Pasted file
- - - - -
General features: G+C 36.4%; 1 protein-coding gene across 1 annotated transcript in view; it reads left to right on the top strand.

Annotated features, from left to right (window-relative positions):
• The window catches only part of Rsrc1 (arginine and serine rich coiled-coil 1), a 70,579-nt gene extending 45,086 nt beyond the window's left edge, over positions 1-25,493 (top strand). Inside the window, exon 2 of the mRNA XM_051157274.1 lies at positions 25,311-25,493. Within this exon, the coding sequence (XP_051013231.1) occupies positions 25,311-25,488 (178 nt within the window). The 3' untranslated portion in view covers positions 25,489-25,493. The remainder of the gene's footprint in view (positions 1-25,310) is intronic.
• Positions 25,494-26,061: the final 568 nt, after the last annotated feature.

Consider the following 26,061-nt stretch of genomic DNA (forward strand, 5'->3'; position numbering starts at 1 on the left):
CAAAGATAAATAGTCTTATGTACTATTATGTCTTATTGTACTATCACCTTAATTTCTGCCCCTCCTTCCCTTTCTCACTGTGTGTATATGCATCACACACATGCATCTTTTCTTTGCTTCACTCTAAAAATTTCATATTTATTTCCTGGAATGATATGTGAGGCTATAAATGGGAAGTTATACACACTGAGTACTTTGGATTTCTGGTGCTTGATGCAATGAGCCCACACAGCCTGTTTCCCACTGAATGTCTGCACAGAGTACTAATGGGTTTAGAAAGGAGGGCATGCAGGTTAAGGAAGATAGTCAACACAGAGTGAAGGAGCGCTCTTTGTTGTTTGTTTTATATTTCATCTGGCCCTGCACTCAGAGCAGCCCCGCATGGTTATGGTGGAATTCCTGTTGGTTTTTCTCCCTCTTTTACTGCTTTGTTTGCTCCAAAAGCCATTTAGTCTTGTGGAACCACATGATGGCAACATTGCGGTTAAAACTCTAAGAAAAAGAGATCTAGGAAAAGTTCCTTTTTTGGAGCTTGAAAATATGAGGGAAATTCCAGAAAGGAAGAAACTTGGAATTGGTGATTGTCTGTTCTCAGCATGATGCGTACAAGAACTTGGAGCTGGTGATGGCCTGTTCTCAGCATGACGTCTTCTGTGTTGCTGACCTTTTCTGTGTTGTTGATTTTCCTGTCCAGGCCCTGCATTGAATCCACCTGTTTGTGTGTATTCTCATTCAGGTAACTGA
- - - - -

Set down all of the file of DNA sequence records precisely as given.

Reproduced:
General features: G+C 36.4%; 1 protein-coding gene across 1 annotated transcript in view; it reads left to right on the top strand.

Annotated features, from left to right (window-relative positions):
• The window catches only part of Rsrc1 (arginine and serine rich coiled-coil 1), a 70,579-nt gene extending 45,086 nt beyond the window's left edge, over positions 1-25,493 (top strand). Inside the window, exon 2 of the mRNA XM_051157274.1 lies at positions 25,311-25,493. Within this exon, the coding sequence (XP_051013231.1) occupies positions 25,311-25,488 (178 nt within the window). The 3' untranslated portion in view covers positions 25,489-25,493. The remainder of the gene's footprint in view (positions 1-25,310) is intronic.
• Positions 25,494-26,061: the final 568 nt, after the last annotated feature.

Consider the following 26,061-nt stretch of genomic DNA (forward strand, 5'->3'; position numbering starts at 1 on the left):
CAAAGATAAATAGTCTTATGTACTATTATGTCTTATTGTACTATCACCTTAATTTCTGCCCCTCCTTCCCTTTCTCACTGTGTGTATATGCATCACACACATGCATCTTTTCTTTGCTTCACTCTAAAAATTTCATATTTATTTCCTGGAATGATATGTGAGGCTATAAATGGGAAGTTATACACACTGAGTACTTTGGATTTCTGGTGCTTGATGCAATGAGCCCACACAGCCTGTTTCCCACTGAATGTCTGCACAGAGTACTAATGGGTTTAGAAAGGAGGGCATGCAGGTTAAGGAAGATAGTCAACACAGAGTGAAGGAGCGCTCTTTGTTGTTTGTTTTATATTTCATCTGGCCCTGCACTCAGAGCAGCCCCGCATGGTTATGGTGGAATTCCTGTTGGTTTTTCTCCCTCTTTTACTGCTTTGTTTGCTCCAAAAGCCATTTAGTCTTGTGGAACCACATGATGGCAACATTGCGGTTAAAACTCTAAGAAAAAGAGATCTAGGAAAAGTTCCTTTTTTGGAGCTTGAAAATATGAGGGAAATTCCAGAAAGGAAGAAACTTGGAATTGGTGATTGTCTGTTCTCAGCATGATGCGTACAAGAACTTGGAGCTGGTGATGGCCTGTTCTCAGCATGACGTCTTCTGTGTTGCTGACCTTTTCTGTGTTGTTGATTTTCCTGTCCAGGCCCTGCATTGAATCCACCTGTTTGTGTGTATTCTCATTCAGGTAACTGA